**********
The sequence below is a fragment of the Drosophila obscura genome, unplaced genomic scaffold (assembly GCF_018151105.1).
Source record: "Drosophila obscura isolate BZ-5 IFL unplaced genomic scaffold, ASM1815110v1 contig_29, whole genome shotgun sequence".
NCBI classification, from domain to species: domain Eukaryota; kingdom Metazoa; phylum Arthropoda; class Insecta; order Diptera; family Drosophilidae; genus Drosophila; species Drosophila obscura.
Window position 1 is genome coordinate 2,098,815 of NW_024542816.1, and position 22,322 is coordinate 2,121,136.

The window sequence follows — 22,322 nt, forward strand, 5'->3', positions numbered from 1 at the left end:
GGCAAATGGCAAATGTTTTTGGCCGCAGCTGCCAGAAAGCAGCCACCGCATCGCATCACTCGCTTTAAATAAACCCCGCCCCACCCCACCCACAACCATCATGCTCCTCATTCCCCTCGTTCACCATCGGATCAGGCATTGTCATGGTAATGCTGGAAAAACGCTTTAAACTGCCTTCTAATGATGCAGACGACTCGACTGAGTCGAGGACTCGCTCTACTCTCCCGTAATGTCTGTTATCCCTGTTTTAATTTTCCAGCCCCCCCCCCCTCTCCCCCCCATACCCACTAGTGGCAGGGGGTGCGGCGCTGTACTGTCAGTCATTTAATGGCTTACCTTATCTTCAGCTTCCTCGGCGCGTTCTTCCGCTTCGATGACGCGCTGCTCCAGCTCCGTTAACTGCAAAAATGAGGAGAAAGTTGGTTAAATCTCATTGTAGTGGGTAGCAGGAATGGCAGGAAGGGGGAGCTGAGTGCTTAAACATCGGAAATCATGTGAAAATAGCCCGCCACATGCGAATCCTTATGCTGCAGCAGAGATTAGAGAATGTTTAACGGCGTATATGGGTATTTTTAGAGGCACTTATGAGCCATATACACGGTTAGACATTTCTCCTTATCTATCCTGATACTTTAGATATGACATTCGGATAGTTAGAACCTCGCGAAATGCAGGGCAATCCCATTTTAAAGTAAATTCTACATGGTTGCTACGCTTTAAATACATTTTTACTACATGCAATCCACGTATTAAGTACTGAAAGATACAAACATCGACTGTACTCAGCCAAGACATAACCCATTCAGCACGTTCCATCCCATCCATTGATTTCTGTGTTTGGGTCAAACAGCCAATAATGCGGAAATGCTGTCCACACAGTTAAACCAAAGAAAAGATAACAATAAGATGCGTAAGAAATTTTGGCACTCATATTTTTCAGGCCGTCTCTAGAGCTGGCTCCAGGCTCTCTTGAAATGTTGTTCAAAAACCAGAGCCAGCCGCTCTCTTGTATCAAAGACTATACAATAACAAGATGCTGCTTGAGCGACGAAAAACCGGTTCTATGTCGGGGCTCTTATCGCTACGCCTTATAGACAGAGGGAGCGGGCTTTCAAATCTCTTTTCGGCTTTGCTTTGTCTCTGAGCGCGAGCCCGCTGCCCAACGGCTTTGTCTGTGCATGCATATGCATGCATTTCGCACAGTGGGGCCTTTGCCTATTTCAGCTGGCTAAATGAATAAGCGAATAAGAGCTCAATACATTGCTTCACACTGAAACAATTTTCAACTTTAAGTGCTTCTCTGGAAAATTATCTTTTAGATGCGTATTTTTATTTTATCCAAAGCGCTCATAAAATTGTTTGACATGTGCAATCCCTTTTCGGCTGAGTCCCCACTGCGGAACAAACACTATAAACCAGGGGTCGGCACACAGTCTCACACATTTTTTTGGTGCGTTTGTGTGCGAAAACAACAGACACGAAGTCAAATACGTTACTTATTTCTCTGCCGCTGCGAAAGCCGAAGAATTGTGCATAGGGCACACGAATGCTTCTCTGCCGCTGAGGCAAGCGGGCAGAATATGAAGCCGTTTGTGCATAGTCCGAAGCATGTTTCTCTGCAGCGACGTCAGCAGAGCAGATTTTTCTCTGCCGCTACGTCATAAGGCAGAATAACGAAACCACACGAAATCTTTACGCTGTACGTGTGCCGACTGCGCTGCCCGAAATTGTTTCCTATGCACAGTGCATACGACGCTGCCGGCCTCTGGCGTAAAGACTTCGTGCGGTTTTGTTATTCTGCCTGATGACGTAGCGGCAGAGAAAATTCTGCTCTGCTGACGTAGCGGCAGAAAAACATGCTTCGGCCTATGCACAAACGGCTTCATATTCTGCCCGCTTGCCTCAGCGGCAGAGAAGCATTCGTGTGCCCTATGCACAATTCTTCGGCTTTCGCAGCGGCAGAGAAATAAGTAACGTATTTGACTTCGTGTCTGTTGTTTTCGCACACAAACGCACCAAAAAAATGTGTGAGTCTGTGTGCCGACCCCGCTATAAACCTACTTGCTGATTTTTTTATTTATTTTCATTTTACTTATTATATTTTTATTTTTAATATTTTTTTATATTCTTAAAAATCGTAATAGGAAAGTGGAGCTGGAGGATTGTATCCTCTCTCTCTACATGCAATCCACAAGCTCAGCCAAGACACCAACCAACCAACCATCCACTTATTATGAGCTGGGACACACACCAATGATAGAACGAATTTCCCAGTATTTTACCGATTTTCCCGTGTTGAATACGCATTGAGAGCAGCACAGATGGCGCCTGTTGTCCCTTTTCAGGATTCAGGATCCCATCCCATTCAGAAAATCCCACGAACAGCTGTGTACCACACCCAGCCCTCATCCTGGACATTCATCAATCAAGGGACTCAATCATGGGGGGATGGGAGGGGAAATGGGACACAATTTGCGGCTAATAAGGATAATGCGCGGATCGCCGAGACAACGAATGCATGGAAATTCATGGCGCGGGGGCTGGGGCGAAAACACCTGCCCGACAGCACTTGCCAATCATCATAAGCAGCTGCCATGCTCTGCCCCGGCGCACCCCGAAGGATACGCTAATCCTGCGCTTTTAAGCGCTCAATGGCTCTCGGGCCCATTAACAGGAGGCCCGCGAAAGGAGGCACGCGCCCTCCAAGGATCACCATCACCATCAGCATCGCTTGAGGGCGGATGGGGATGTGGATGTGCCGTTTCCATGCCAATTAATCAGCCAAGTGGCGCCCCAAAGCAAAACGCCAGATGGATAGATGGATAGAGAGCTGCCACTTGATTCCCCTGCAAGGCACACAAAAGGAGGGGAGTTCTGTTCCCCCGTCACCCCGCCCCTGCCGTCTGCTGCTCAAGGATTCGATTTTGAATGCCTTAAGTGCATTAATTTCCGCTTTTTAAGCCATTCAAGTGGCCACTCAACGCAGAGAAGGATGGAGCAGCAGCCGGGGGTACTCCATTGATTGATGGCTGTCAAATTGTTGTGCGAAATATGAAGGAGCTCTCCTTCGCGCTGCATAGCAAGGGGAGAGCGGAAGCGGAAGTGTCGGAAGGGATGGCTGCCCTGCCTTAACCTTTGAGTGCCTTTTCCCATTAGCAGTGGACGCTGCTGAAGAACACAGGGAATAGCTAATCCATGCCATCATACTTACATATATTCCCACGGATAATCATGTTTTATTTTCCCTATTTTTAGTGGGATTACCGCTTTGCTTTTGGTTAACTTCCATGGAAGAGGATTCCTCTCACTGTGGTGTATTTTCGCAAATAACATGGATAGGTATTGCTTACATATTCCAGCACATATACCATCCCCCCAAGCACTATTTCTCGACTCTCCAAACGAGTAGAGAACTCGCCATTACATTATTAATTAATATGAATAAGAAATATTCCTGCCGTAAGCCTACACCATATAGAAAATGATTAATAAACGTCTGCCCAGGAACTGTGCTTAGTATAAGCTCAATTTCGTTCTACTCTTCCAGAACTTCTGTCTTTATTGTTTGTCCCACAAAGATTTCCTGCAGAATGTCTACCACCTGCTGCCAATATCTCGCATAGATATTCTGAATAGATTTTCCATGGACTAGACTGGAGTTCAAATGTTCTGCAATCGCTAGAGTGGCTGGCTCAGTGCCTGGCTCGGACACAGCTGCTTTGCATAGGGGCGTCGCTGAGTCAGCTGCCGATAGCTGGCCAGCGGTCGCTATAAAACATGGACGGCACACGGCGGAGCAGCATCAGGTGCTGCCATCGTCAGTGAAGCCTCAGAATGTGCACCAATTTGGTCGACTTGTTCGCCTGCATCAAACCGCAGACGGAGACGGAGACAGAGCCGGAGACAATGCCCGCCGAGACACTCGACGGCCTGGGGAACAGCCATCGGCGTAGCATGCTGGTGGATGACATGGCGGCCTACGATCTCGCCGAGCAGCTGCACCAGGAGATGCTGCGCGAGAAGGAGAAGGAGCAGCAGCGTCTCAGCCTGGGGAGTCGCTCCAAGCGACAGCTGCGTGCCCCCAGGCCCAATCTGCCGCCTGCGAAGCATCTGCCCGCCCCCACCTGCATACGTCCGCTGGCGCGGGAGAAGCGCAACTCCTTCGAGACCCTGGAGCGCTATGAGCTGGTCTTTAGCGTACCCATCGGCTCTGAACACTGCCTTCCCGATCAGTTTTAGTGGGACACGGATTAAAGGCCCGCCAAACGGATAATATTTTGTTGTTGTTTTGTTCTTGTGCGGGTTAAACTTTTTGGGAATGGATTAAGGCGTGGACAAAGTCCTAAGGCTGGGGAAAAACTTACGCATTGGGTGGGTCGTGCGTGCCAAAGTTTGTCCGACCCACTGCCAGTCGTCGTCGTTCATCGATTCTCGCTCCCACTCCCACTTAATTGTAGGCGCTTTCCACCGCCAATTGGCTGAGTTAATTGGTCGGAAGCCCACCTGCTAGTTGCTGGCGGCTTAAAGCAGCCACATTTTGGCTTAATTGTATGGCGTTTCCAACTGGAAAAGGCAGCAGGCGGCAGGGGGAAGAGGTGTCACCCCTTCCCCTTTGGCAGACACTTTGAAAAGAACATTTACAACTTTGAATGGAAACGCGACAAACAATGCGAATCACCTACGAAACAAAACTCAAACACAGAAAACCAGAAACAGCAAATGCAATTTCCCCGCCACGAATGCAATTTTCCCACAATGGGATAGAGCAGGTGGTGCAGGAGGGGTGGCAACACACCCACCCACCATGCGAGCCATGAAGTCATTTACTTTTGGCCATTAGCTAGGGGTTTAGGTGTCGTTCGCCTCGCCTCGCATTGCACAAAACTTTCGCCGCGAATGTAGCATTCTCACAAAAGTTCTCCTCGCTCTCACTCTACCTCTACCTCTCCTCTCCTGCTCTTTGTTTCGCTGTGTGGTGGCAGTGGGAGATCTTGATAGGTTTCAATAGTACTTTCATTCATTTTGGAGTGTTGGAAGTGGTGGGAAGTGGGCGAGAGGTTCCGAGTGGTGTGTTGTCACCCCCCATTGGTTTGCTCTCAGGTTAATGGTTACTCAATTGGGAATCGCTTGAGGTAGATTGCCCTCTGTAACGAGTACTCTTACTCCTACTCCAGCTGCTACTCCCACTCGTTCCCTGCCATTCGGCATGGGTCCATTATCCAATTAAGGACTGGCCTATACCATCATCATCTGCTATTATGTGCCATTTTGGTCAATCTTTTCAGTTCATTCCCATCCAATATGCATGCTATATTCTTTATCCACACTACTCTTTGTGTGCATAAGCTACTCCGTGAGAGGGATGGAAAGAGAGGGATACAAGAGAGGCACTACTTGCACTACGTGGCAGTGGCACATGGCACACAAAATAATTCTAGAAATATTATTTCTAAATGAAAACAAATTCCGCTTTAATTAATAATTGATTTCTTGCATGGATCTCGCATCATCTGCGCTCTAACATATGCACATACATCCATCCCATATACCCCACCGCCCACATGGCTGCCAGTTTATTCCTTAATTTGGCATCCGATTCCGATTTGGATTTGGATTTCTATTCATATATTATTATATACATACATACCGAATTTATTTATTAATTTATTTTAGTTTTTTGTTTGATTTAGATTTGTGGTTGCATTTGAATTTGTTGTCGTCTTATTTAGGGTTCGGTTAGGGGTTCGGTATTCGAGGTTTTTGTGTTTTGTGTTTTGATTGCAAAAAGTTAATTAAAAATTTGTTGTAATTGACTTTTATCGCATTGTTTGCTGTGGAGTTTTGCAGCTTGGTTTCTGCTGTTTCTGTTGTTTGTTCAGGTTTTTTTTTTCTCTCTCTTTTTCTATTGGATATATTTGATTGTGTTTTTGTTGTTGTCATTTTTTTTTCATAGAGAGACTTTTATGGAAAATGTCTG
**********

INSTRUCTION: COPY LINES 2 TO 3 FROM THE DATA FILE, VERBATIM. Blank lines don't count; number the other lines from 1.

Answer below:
Source record: "Drosophila obscura isolate BZ-5 IFL unplaced genomic scaffold, ASM1815110v1 contig_29, whole genome shotgun sequence".
NCBI classification, from domain to species: domain Eukaryota; kingdom Metazoa; phylum Arthropoda; class Insecta; order Diptera; family Drosophilidae; genus Drosophila; species Drosophila obscura.